Prerequisites: none
Credit: 1
Distribution: Literature/Fine Arts

GEN-304 Studies in Special Topics

Studies in Special Topics
Prerequisites: ENG-105,106,107,109,160,214,215,216,217,218,219,220,260, or 297
Credit: 1
Distribution: Literature/Fine Arts

GEN-324 Advanced Topics: American History

This course provides opportunities for small group and independent work in intensive study of selected topics in American history. Since the content of this course varies from semester to semester, it may be repeated for credit upon the instructor's approval.Refer to the Course Descriptions document on the Registrar's webpage for Topics and Descriptions of current offerings.
Prerequisites: HIS-240, 241, 242, 244, or 245
Credit: 1
Distribution: History/Philosophy/Religion

GEN-400 Seminar in English Lit

Two sections of ENG 497 are the two Advanced Courses offered every fall. These are seminars designed primarily for English majors (although occasionally English minors enroll in them). The topics vary depending upon the research and teaching interests of the faculty. They demand a high level of student involvement in research and discussion. Several short papers and a long critical essay are required. Note: the two seminars are offered only in the fall semester. Reading the Black Book "Read any good Black books lately?" This is a provocative question on so many different levels. For one, it takes for granted that there is such a thing as a "Black book" and, two, should this be the case, that some of them might actually be "good." What is at stake here is how we think of race and literary production as well as race as a critical approach to reading literature. In short, can we think of race as both a category of literary production and a tool of literary interpretation? Nobel Prize Laureate Toni Morrison admits to writing Black books. As such, Morrison's readers are expected to understand the various and varying ways that race matters in her work. However, scholar Kenneth Warren argues that African American literature is over. This course will take a deep dive into the murky waters that is the meaning and significance of race in African American letters. Students will be introduced to Black literary theory and cultural production. In addition to Morrison and Warren, students will read scholars like Houston Baker, Henry L. Gates, John Cullen Gruesser, Arna Bontemps, Robert Hemenway, and others. Students will come to understand African American literary theories such as: Ethiopianism, Double-Consciousness, New Negro, Blues People, Signifying, and call-and-response. This course is meant to help students grapple with the different ways of reading the Black book. The Body of the Other in British and Postcolonial Literature How do British and Postcolonial authors write about colonial power, political violence, and their effects on the body? We will study authors from the Caribbean, South Africa, India, Ireland, and England, and we will focus on gender roles and race, with a special emphasis on the theory of the postcolonial body. Corporality has been a central issue in the dialogue between the center of the empire (e.g., London) and the "margins" (e.g., British colonies). How do colonial and postcolonial authors describe colonizing and colonized bodies? To understand and enjoy the texts, we will also study the political context of British imperialism and the anti-imperial resistance, as well as the major premises of Neocolonialism. We will discuss the themes of the exoticized body, the dislocated body, the traumatized body, and the emasculated body, and we will focus on the intersections between gender and postcolonial theory.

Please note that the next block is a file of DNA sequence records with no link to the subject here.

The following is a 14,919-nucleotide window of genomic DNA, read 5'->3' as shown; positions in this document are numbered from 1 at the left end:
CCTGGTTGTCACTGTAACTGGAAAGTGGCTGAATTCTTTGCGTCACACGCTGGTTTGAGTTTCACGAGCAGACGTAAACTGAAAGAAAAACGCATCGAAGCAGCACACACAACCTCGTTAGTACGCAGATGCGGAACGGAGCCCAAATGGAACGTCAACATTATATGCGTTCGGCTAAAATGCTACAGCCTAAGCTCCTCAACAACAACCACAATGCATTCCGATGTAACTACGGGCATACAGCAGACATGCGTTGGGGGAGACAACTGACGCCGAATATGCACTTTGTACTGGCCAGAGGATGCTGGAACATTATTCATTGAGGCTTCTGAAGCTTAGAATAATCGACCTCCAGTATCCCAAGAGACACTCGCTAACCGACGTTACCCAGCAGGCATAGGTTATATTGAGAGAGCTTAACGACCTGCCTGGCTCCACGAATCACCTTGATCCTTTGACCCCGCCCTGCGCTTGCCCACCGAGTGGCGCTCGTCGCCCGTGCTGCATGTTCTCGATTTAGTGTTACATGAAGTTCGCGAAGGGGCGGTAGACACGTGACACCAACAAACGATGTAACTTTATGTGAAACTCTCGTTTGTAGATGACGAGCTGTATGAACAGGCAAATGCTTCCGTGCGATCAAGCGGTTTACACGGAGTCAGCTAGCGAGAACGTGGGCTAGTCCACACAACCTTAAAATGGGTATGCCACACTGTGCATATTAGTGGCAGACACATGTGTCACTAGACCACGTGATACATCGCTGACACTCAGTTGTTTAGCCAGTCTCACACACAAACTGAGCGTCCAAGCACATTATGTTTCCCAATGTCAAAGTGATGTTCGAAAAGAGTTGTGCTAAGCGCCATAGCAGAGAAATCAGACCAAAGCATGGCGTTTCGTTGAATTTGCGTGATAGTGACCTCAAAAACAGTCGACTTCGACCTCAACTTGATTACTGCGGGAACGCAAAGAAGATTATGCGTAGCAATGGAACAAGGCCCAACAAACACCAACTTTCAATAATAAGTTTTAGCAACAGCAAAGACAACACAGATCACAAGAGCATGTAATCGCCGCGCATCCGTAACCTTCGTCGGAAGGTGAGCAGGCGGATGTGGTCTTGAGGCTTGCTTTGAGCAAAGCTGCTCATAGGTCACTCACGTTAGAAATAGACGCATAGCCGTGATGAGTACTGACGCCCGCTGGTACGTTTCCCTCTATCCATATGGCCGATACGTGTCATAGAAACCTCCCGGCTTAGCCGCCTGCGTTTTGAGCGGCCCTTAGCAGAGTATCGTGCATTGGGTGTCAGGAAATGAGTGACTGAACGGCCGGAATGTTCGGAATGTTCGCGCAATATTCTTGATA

Prerequisites: none
Credit: 1
Distribution: Literature/Fine Arts

GEN-487 Independent Study

Enrollment Through Instructor and Department Chair.
Prerequisites: none
Credits: 0.5-1

GEN-488 Independent Study

Enrollment Through Instructor and Department Chair.
Prerequisites: none
Credits: 0.5-1

GEN-490 Gender Studies Capstone

Seminar in Gender Studies
Prerequisites: none
Credit: 1